SEOUL — The sinking of the South Korean ferry the Sewol five years ago in treacherous currents off the country’s southern coast was one of the great tragedies of Korean history. The memory for me is especially poignant since I spent hours in the spacious school gymnasium where families of the 304 victims, most of them middle school students, were waiting endlessly for terrible news they never wanted to hear.
I remember the prolonged silence that hung over the room, then the outbursts of shrieks, of tears, of bodily contortions, as the news was broken to one family or another that the remains of their precious child had been recovered. The longer the wait, the less chance there would be more survivors. Finally, there was none.
Faint hope sprang eternal, however, as families prayed that maybe their sons or daughters had found safety in an air pocket, maybe hidden in small corners of the submerged vessel, or that some child had actually gotten out but had yet to find his or her family.
As chances of a reprieve from the awful news diminished to zero, however, families gradually lost the slender hopes to which were clinging. Several of the bodies would never be found, at least until the boat was raised from the swirling currents much later, but the dimensions of the tragedy were clear within two or three days after the ship had sunk.
In the midst of these deeply saddening memories, it seems unbelievable to think that political forces, on both the right and the left, should have hijacked the tragedy for their own purposes.
Quite often, after visiting the tents set up in central Seoul by bereaved relatives in front of the great statue of Admiral Yi Sun-sin, Korea’s 16th-century naval hero, I would pick up the yellow-ribbon pin that family members offered to visitors as symbols of the tragedy. The setting for their rows of tents seemed appropriate considering that Admiral Yi had died fighting off a marauding Japanese fleet not far from where the Sewol went down.
Imagine, then, my chagrin when quite quickly the yellow ribbon came to represent the pressure of leftists to castigate the Korean government and the system that had enabled the owner of the Sewol to overload a vessel that should never have set sail on its final voyage, bound for Korea’s southernmost province, the scenic island of Jeju.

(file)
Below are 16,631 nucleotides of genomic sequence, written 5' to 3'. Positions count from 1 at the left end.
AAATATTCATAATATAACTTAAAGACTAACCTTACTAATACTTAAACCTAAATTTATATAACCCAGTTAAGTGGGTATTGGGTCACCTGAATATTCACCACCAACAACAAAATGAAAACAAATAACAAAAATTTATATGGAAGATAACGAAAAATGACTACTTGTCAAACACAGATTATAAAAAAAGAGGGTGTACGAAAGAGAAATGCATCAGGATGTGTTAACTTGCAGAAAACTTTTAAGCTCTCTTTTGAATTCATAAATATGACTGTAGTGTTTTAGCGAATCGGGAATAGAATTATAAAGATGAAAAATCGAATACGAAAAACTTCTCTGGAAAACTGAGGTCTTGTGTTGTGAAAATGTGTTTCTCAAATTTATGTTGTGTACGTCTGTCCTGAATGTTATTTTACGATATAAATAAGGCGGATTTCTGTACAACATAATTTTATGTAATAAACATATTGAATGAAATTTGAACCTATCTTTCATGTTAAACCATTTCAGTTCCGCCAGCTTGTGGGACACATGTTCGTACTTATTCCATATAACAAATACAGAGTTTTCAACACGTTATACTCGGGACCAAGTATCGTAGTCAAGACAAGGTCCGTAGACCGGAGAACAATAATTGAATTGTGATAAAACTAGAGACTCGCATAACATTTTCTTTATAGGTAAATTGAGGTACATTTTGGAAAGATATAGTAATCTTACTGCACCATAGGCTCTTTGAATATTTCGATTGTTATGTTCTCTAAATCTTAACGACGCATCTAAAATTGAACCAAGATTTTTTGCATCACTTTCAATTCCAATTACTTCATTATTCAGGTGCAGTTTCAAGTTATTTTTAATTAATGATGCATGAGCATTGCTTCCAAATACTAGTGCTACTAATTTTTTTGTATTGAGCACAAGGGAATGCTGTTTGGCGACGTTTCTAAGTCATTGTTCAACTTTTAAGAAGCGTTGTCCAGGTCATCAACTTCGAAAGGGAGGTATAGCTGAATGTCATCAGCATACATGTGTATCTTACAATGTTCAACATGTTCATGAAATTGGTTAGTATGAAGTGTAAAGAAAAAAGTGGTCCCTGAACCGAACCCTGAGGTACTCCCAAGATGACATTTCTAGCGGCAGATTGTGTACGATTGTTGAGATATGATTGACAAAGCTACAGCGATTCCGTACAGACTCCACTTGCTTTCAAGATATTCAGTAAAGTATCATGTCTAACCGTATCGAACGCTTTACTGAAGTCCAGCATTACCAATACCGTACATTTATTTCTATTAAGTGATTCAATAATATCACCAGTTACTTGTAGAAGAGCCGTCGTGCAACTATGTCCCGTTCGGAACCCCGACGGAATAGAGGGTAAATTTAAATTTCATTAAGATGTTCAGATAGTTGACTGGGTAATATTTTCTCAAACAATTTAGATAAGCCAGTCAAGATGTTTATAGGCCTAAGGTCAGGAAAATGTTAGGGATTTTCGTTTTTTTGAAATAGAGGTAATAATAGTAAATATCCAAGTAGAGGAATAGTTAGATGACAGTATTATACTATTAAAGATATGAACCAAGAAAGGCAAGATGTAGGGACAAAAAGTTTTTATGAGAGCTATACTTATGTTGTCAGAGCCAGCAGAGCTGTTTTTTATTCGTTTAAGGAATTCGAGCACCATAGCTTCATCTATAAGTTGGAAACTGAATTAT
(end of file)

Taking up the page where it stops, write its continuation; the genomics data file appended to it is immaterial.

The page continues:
Sometimes, as I walked down the broad avenue toward the statue of King Sejong, people asked why I would stick the yellow pin into the lapel of my jacket when it was identified with leftists exploiting the tragedy. When I explained that I wore it not as a political symbol but as a tiny way of memorializing the lives that were lost, no one seemed to believe me.
Leftists did seize upon the Sewol tragedy to promote their agenda. That was understandable considering the links between the owner of the Sewol and corrupt officials. Rightists, however, have charged that the left has abused the tragedy, taking advantage of grieving parents about whom they care little.
That was also understandable. The tents of the family members had been there long before the Candlelight Revolution that upset the conservative government ebbed and flowed up and down the same avenue, but it was difficult to separate that protest from the much larger outcry. We still do not know why the president, Park Geun-hye, later impeached, ousted and jailed, had been out of sight for hours as images of the slowly sinking Sewol filled TV screens.
Whatever the politics, though, the sinking of the Sewol, with its teen-age students on board, bound for a school holiday on Jeju, has an enduring place in South Korean history. Until the 2018 Pyeongchang Olympics and then the summits between Kim Jong Un and Park’s liberal successor, Moon Jae-in, and between President Trump and Kim swept the headlines, the sinking was about the biggest story to emanate from Korea in years.
It’s not quite clear to me how Korean officials persuaded the Sewol parents and relatives to fold up their tents and leave the vigil they had maintained for five years, but their space is now empty. Probably an overwhelming factor was the promise that the Sewol victims would never be forgotten, that their story would endure in history while their families would be compensated. The government, moreover, has promised to build a special memorial for Sewol victims where parents had taken turns handing out leaflets and pins and attending religious services under Admiral Yi’s watchful eyes.
That would seem like a fair resolution, one that both left and right should think was good enough if not exactly ideal. The memorial is to occupy the same space as had the tents, an enduring reminder of what had happened, a protest of high-level indifference to the needs and concerns of humble people, many of whom would never otherwise find the time and money to look around Jeju.